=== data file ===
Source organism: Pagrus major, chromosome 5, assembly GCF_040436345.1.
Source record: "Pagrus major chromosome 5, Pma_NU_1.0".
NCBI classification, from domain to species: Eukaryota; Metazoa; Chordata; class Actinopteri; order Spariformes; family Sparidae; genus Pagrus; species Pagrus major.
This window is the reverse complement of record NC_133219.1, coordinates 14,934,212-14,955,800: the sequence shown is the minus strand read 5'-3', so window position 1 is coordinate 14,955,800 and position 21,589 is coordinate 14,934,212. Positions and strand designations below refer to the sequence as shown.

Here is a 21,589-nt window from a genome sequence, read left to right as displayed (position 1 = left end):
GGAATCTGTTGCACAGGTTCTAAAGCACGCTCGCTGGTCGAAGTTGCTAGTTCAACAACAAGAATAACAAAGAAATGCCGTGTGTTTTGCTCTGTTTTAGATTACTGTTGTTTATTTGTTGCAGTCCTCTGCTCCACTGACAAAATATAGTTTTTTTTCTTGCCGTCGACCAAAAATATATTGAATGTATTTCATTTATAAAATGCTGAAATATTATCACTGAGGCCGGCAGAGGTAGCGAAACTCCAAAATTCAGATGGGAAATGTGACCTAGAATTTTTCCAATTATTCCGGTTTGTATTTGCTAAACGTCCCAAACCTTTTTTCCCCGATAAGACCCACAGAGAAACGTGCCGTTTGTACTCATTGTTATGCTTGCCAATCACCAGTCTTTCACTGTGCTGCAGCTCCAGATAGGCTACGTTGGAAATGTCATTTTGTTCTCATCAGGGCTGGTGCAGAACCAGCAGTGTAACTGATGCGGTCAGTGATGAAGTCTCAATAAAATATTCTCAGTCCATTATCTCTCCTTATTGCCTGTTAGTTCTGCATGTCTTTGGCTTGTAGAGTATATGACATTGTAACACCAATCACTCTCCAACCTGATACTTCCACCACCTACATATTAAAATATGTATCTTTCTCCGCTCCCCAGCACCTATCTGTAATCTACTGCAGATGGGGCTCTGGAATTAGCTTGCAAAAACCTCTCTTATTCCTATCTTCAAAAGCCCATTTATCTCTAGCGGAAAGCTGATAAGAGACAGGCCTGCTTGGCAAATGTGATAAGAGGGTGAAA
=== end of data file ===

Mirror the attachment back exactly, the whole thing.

Source organism: Pagrus major, chromosome 5, assembly GCF_040436345.1.
Source record: "Pagrus major chromosome 5, Pma_NU_1.0".
NCBI classification, from domain to species: Eukaryota; Metazoa; Chordata; class Actinopteri; order Spariformes; family Sparidae; genus Pagrus; species Pagrus major.
This window is the reverse complement of record NC_133219.1, coordinates 14,934,212-14,955,800: the sequence shown is the minus strand read 5'-3', so window position 1 is coordinate 14,955,800 and position 21,589 is coordinate 14,934,212. Positions and strand designations below refer to the sequence as shown.

Here is a 21,589-nt window from a genome sequence, read left to right as displayed (position 1 = left end):
GGAATCTGTTGCACAGGTTCTAAAGCACGCTCGCTGGTCGAAGTTGCTAGTTCAACAACAAGAATAACAAAGAAATGCCGTGTGTTTTGCTCTGTTTTAGATTACTGTTGTTTATTTGTTGCAGTCCTCTGCTCCACTGACAAAATATAGTTTTTTTTCTTGCCGTCGACCAAAAATATATTGAATGTATTTCATTTATAAAATGCTGAAATATTATCACTGAGGCCGGCAGAGGTAGCGAAACTCCAAAATTCAGATGGGAAATGTGACCTAGAATTTTTCCAATTATTCCGGTTTGTATTTGCTAAACGTCCCAAACCTTTTTTCCCCGATAAGACCCACAGAGAAACGTGCCGTTTGTACTCATTGTTATGCTTGCCAATCACCAGTCTTTCACTGTGCTGCAGCTCCAGATAGGCTACGTTGGAAATGTCATTTTGTTCTCATCAGGGCTGGTGCAGAACCAGCAGTGTAACTGATGCGGTCAGTGATGAAGTCTCAATAAAATATTCTCAGTCCATTATCTCTCCTTATTGCCTGTTAGTTCTGCATGTCTTTGGCTTGTAGAGTATATGACATTGTAACACCAATCACTCTCCAACCTGATACTTCCACCACCTACATATTAAAATATGTATCTTTCTCCGCTCCCCAGCACCTATCTGTAATCTACTGCAGATGGGGCTCTGGAATTAGCTTGCAAAAACCTCTCTTATTCCTATCTTCAAAAGCCCATTTATCTCTAGCGGAAAGCTGATAAGAGACAGGCCTGCTTGGCAAATGTGATAAGAGGGTGAAA